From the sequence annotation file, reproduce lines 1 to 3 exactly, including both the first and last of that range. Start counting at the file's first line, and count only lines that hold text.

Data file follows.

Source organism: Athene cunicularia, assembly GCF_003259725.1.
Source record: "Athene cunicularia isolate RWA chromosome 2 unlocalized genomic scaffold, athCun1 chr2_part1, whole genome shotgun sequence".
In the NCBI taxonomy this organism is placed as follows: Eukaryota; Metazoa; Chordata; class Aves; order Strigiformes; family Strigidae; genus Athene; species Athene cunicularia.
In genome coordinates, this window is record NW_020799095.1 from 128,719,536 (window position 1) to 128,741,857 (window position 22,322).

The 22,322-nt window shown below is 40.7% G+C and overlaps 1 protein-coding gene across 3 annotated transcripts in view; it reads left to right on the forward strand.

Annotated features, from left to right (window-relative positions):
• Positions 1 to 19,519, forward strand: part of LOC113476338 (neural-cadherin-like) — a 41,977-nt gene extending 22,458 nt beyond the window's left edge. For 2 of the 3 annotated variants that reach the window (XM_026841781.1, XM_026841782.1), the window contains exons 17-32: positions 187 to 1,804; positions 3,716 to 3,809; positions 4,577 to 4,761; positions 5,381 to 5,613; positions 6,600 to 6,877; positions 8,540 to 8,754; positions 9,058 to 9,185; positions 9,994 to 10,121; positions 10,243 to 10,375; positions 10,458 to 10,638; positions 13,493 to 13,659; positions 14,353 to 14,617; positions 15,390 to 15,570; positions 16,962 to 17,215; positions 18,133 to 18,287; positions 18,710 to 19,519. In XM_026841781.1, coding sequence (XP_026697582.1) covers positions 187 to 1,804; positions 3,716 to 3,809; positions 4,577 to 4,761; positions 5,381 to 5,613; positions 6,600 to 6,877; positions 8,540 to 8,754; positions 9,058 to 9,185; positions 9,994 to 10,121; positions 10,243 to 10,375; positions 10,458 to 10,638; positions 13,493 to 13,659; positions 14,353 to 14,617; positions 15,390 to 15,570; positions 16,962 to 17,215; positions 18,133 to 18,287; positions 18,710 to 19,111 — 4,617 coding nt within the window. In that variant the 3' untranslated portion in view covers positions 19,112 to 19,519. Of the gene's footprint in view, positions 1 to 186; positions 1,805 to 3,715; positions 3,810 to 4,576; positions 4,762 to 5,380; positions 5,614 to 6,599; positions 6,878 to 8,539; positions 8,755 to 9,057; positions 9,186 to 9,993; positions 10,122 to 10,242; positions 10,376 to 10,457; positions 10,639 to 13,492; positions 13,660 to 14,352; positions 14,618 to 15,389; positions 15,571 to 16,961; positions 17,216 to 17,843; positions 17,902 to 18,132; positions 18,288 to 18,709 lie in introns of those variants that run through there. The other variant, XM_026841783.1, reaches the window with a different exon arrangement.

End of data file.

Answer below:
Source organism: Athene cunicularia, assembly GCF_003259725.1.
Source record: "Athene cunicularia isolate RWA chromosome 2 unlocalized genomic scaffold, athCun1 chr2_part1, whole genome shotgun sequence".
In the NCBI taxonomy this organism is placed as follows: Eukaryota; Metazoa; Chordata; class Aves; order Strigiformes; family Strigidae; genus Athene; species Athene cunicularia.